If only I could take pre-emptive action against a few politicians
Radio National this morning covered the pointless “debate” between Labor and Liberal parties on the “doctrine” of pre-emptive self-defence. On examination, both parties are only a whisker apart (a distance that becomes chasm-like after spin).
Okay, so Labor says it would not take action inside our neighbours’ borders without consultation and invitation – and that to adopt a policy of pre-emptive strikes is destabilising and sets us against neighbours like Indonesia who don’t like the idea, and whose co-operation is needed to fight terrorism.
Fine. But are the Liberals actually backing pre-emption?
Well, no. Or only in such limited circumstances as to make it unlikely ever to happen.
Downer says that Australia would never act uninvited inside the territory of regional partners with a viable counter-terrorism infrastructure, and pre-emption would only ever really be considered in failed states, unable or unwilling, to stamp out terrorist bases.
Politically, not unreasonable. But hardly consistent with Downer’s claim the Labour policy leaves Latham unable to state categorically he would do everything necessary under any circumstances to protect Australia. After all, the Liberals policy leaves them far from free-handed.
When a radio journalist asked about the terror camps the Phillipines government has been unable to suppress Downer managed to pshaw and claim there was no link between any such small, remaining bases and plots targeting Australia. He suggested it was inconceivable an Australian government would do nothing if it was aware of an imminent attack being planned from such a base.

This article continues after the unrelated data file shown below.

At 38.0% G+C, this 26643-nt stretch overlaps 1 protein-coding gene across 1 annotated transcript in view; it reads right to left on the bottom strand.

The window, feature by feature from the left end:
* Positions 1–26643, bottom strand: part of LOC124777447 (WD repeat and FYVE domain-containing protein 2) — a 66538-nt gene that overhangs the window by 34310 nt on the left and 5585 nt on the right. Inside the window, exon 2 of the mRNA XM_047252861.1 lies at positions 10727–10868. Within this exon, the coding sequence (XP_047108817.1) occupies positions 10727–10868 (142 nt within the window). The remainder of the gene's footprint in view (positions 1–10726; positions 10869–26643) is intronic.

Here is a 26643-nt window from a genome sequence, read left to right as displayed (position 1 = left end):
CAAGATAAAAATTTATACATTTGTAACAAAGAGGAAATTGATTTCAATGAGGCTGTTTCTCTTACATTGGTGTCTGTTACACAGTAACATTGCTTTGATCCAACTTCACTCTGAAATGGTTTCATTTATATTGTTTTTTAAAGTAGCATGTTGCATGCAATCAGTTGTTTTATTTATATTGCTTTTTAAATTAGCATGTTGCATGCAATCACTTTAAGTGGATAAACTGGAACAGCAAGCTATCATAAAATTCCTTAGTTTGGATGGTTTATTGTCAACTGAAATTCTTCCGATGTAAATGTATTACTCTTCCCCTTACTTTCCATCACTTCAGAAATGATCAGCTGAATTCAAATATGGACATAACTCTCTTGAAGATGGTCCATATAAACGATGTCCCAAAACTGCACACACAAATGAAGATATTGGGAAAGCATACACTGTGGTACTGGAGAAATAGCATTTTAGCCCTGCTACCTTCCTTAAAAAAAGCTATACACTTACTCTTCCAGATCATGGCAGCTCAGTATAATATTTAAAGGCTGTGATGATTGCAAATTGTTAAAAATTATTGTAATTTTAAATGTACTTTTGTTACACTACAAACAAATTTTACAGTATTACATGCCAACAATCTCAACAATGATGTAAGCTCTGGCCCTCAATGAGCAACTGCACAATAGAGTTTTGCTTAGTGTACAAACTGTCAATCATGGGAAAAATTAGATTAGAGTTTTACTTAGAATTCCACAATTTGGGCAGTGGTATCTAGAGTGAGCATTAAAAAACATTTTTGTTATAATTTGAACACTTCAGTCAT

So, suddenly the Liberal policy is consult and proceed only when invited in the case of all but failed states, where we would only proceed when faced with imminent attack?
If this is right, it is (somewhat reassuringly) not a doctrine of pre-emption at all. It is the nineteenth century doctrine of anticipatory self-defence which claims a right to take necessary and proportionate action in self-defence when there is the danger of an imminent attack.
The only problem with anticipation is that is conflicts with anything but the most strained reading of Article 51 of the UN Charter, reserving the right of self-defence to situations where there has been a prior armed attack or Security Council resolution. (Some English-speaking academics claim that anticipation is available under the Charter, but a lot of English-speakers and almost every nation in the world disagrees with them.)
At least - though in my view illegal - a doctrine of anticipation articulates a concept of last resort action to forestall an attack and curbs its exercise with criteria that have some meaning in military law.
What is really needed is substantive debate about regional arrangements capable of looking after security issues in our collective backyard.
But that kind of detail isn’t going to sell to the voter only interested in a Tom Clancy level of foreign policy analysis. Meanwhile the term “pre-emption” just makes us sound like a Pacific-region Deputy of Bush’s Texas Ranger foreign policy.